Is one of the most over used and misleading statements used by the anti-statin groups to discourage patients from taking life saving statins. There are many flaws with this statement. First, by only looking at the people who have heart attacks as your control group does not account for the millions and millions of people that have normal cholesterol levels and never have a heart attack. The 50% as a result grossly overstated when looking at the relative risk of having a heart attack with normal cholesterol levels compared to high cholesterol levels. Also, there are many mechanisms for a heart attack, not just those caused by excessive plaques. Some heart attacks are due to electrical problems that effect the hearts ability to contract, some are cause by vasospasms and some are caused by small vulnerable plaques that become damaged a clot. Cholesterol has no affect of these mechanisms so to say that half of all heart attacks happen to individuals with normal cholesterol numbers is meaningless. It's like saying that half the people that have car accidents have normal vision, total nonsense.
Yes, LDL is a major building block for cells and is necessary for the function of some organs such as the brain and even for muscle movement. But how much is enough and how much is too much? At what point does LDL become excessive and cause plaques to form? Why have there been NO studies to prove that cholesterol is not a risk factor for heart disease? The money is available, anyone or any group can go to the NIH and apply for funds to run a trial, but no one ever does. Why is that? What is the "best research" you are referring to? I have found nothing but speculation and conjecture on the subject. What I can find are many studies proving a link between cholesterol levels and heart disease, and not all are funded by drug companies.
It sounds like the OP's doctor is going by the best research available when weighing the benefit to risk and recommending a statin.
"Over half the heart attacks happen to people with normal cholesterol"
What I struggle with is WHAT is normal? To just take a nationals average and take that as a 'normal' could be totally off the mark. Just because most people in the UK have 5.0-5.5mmol/L doesn't mean this is a normal level, for all we know 3.0mmol/L could be normal for the human body. A huge percentage of the UK population is eating rubbish foods, even those who believe they are eating healthy diets have no idea where the food has come from and understand half of what it contains. Out of interest, does anyone know what the average cholesterol is for newborn babies?
If it is all so cut and dried with Statins, why do you still see disclaimers such as these by the drug companies:
"Lipitor has not been shown to prevent heart disease or heart attack."
"CRESTOR . . . has not been shown to prevent heart disease, heart attacks or strokes."?
What gets me most about this is the funny math they use. In one Lipitor study the outcome was 2 participants out of a hundred using Lipitor had a heart attack versus 3 in the control group. The claim was 36% fewer heart attacks. Apart from the math being wrong, they use relative statistics instead of absolute. In absolute statistics they would have had to say: "1% more heart attacks in people not using the drug versus the control group." Result would have been: big yawn.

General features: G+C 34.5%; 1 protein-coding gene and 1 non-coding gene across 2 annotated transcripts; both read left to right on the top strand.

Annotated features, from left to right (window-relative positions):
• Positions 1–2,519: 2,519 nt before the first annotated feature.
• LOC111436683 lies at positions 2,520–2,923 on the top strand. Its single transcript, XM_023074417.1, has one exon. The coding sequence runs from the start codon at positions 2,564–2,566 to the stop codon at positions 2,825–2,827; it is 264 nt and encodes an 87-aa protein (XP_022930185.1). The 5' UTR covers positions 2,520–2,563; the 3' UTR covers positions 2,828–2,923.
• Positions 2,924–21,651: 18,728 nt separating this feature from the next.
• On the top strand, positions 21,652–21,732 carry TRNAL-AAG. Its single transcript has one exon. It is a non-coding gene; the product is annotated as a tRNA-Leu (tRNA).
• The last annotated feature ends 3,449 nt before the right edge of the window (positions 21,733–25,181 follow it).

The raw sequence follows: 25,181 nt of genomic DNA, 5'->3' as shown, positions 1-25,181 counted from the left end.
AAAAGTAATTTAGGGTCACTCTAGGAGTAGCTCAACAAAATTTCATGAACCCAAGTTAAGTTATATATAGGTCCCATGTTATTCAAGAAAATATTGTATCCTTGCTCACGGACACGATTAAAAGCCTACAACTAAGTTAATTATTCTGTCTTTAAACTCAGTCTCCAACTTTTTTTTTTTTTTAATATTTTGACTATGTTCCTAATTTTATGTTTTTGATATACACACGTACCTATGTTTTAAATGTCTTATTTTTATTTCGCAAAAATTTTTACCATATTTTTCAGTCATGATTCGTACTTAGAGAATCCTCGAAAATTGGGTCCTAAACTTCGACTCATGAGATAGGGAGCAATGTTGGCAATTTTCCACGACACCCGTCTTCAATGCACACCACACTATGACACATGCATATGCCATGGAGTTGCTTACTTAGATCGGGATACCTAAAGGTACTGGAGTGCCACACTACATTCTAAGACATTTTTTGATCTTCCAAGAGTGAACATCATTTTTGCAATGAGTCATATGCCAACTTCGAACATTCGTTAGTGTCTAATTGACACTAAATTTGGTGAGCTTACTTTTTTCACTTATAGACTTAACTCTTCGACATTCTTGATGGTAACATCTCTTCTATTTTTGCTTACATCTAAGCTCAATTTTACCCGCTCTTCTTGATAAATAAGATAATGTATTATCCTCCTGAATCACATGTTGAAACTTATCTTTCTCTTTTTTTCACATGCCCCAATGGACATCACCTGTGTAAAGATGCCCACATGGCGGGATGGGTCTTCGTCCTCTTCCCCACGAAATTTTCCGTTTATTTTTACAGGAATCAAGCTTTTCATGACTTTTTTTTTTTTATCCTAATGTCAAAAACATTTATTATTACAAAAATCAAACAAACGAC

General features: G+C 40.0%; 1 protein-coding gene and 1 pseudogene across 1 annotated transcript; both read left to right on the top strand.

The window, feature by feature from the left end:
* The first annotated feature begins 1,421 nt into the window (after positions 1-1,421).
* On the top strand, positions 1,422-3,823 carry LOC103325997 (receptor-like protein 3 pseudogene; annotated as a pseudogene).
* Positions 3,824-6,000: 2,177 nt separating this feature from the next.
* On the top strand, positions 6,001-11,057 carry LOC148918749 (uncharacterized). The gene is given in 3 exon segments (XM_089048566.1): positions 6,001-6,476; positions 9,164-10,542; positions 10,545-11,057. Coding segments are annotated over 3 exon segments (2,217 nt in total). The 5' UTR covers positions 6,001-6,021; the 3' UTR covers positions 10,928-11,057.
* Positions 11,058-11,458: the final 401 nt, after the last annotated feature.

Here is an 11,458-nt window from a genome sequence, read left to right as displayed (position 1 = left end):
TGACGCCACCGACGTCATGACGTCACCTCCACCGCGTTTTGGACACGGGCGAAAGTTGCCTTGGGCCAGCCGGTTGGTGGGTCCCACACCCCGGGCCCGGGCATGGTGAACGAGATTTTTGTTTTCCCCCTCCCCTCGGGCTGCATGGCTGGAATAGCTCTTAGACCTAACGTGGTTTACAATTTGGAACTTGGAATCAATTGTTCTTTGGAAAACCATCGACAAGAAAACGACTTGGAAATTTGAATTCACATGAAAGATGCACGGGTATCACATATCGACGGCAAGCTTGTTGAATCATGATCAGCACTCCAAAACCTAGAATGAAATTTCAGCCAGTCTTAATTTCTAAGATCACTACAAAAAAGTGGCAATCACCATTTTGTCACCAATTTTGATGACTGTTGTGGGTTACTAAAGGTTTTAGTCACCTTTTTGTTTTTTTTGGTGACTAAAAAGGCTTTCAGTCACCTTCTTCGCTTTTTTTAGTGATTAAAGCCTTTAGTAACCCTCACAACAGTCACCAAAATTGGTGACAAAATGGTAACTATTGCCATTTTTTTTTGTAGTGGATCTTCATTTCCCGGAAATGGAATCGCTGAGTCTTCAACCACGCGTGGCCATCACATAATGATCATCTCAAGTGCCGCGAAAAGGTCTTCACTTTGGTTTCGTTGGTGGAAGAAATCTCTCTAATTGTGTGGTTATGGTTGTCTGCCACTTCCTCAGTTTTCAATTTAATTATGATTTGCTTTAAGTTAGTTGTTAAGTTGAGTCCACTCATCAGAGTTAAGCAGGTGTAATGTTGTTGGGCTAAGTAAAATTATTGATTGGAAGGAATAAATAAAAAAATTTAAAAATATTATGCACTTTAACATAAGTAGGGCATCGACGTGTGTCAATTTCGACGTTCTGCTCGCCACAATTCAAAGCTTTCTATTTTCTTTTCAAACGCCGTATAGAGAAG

This is all very easy to explain, no cover up here. First off, if you read the actual patient leaflet for say Lipitor, it says "Lipitor is shown to reduce the risk of heart attack and stroke", which is absolutely true. The reason that they have to use a disclaimer is because Lipitor alone will not prevent a heart attack. You can have uncontrolled high blood pressure, continue to smoke, have electrical issues with your heart or already have heart disease and no drug alone will prevent a heart attack or stroke under those conditions. It's no different than the way no birth control meds say they are NOT 100% effective in preventing pregnancy. This is another of those statements used by anti-statin groups to discourage patients from using statins which brings me to your second point.
You are confusing your terms, the numbers most commonly used are the RRR or relative risk reduction which gives a true representation of the reduction in the risk of cardiac events. The other number is ARR or absolute risk reduction which is representative of the actual end point results of a trial. The number you quote of 1% is again a number used by the anti statin crowd on all their literature which comes from the JUPITER trial and is WRONG. If you look at JUPITER, it was stopped early due to the great results to get Crestor on the market sooner. The problem is that by stopping it early, the ARR was understated as the trial did not reach it's endpoint. The projected number had the trial reached it's actual endpoint based on the results at the time it ended is conservatively placed as over 25%, but the anti-statin crowd point to the meaningless 1% number which has no significance as the trial ended early. In addition, every statin tested has a different ARR, up to 68% but the anti-statin group never mention that in any of their literature.
I am not confusing anything. The numbers I quoted came from a Lipitor study, but if you want to talk about the Jupiter study, it is essentially the same thing - only the numbers are slightly different. They list the relative risk for total mortality as 12% between the Crestor group and the placebo group, 30% for a Coronary event and 19% for strokes.
The same numbers in absolute terms are 0.6%, 1.3% and 0.4% respectively. I am the customer here and if somebody tells me, you're increasing the risk for a Cardiac event by 30% by not taking Crestor, I probably would take it. But if you would say, there is only a 1.3% difference between taking the drug or not taking it as far as the risk for a heart attack is concerned, I would definitely not take it knowing (now) all the side effects these drugs have and having experienced them first hand.
Sorry, don't want to start an argument, but your numbers are not correct or are not being quoted in their proper context. As some one with an advanced degree in statistical probability I can break these down for you if you would like. If you will give me the source of your Lipitor study I would like to review it, but I'm sure I have already read it.
Below are the correct numbers as reported by the NIH (not Pfizer);
"FINDINGS: Treatment was stopped after a median follow-up of 3.3 years. By that time, 100 primary events had occurred in the atorvastatin group compared with 154 events in the placebo group (hazard ratio 0.64 [95% CI 0.50-0.83], p=0.0005). This benefit emerged in the first year of follow-up."
This is from the ASCOTT trial that was done for Lipitor alone. These are the numbers accepted by the FDA. This represent an ARR of 46%, not the 1.3% you quoted. There may be a trial out there in which a control group with a relatively high risk was used, but ASCOTT used individuals on a consistent average risk and is considered the best trial fro Lipitor.
I'm sorry you have experienced sided effects, they do happen. The reported rate of side effects are 1 in 2,221 prescriptions for minor side effects (the same side effects were reported in 1 out of 2,223 in the placebo control group as well) and serious, life threatening side effects are reported in 1 out of 20 MILLION prescriptions which makes statins a very safe drug. Having said that side effects will happen.